Photo credit: Camera RAW photography

How did writing this book change you?

I started to drink coffee and booze for the first time in my adult life during the writing of this book. There isn’t a direct correlation—the book didn’t drive me to drink—but it feels connected. I’m a bit embarrassed to admit I never regularly drank coffee or alcohol until I was 45—an age when many friends are cutting back on both—but it’s true. I started when my husband and I were separated for six months in 2013, and I was feeling a little reckless, a little wild. Part of the reason I hadn’t imbibed for most of my adult life is that for many years, I thought I had acute intermittent porphyria, a genetic metabolic disorder with a long list of contraindications, including alcohol, and my mother, who was working on a documentary about porphyria and Ehlers-Danlos syndrome at the time of her death (a documentary named The Art of Misdiagnosis, whose title I stole for my memoir, a documentary I transcribed and wove in to my memoir) had me convinced a glass of wine could kill me. Coffee isn’t on the forbidden list for porphyria, but when my first cup in college made me feel as if my bones were going to shoot out of my skin, I took this to mean I was too sensitive to enjoy caffeine. I believed this for decades. I had come to see myself as a fragile flower—a label I once took great pains to paste to myself, a label I’ve found challenging but satisfying to peel away. I still don’t consume much of either, but drinking coffee and the occasional glass of wine has helped me see myself as an adult, helped me realize I am far more sturdy than I had imagined. Writing this memoir did the same.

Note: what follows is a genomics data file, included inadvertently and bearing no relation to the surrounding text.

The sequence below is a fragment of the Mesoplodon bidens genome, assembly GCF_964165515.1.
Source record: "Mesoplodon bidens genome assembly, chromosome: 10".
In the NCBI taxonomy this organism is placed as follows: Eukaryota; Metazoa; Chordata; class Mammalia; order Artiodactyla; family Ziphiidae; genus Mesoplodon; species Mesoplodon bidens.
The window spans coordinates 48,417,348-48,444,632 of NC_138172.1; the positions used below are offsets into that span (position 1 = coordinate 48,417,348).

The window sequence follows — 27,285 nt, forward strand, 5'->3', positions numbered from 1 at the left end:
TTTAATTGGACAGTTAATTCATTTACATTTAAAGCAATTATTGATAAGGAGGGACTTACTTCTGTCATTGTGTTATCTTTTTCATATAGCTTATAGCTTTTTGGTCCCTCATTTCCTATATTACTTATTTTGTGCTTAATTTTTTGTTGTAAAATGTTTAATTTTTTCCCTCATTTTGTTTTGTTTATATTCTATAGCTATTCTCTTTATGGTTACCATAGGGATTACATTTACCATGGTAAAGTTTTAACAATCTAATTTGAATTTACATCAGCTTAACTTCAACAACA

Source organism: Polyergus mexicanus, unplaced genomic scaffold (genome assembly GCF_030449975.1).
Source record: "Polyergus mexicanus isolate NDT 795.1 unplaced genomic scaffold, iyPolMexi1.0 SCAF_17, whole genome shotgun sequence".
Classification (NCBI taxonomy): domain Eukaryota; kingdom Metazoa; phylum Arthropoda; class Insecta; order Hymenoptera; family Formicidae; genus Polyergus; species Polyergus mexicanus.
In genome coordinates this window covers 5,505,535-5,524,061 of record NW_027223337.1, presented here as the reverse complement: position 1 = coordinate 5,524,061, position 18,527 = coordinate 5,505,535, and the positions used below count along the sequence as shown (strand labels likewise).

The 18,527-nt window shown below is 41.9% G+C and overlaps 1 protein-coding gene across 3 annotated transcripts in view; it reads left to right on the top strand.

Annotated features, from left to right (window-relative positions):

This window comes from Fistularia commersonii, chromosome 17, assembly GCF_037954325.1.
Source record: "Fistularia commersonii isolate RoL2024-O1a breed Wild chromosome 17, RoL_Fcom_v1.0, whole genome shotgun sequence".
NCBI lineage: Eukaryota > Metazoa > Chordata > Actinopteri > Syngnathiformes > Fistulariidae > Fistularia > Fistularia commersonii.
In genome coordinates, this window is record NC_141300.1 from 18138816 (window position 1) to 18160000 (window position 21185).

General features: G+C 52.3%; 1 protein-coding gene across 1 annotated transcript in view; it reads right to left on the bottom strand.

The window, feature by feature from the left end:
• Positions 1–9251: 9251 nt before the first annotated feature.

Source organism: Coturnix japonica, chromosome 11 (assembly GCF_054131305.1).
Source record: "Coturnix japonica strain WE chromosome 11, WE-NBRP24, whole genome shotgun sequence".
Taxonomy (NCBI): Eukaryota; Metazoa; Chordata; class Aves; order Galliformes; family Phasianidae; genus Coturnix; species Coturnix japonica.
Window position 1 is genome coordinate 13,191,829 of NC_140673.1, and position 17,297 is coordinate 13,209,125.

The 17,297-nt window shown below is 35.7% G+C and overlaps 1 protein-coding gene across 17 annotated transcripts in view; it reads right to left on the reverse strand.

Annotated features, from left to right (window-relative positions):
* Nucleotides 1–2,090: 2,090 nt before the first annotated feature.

Thirty-seven weeks pregnant and I can’t seem to stop crying. This is unusual for me. I tend to be an optimistic person. Relentlessly so. Probably obnoxiously so. I tend to be not just a glass-half-full kind of person, but a person who may just point out that the rest of the glass is filled with sunlight; an everything’s-going-to-be-okay, go-with-the-flow, isn’t-life-amazing type of person—in the world, at least, if not always in my own head.

Part of the reason my first marriage fell apart two years ago was because I didn’t know how to let my husband know when I was upset. I spent way too much time smiling when I should have been honest with him. I kept so much frustration and anger pent up inside, so many silent things accumulating until they turned toxic under my skin. I’ve told myself I won’t make the same mistake with my new marriage, and it appears my body is holding me to that, at least for now. My habitual smile is starting to fracture; whatever has been hiding behind it is seeping out.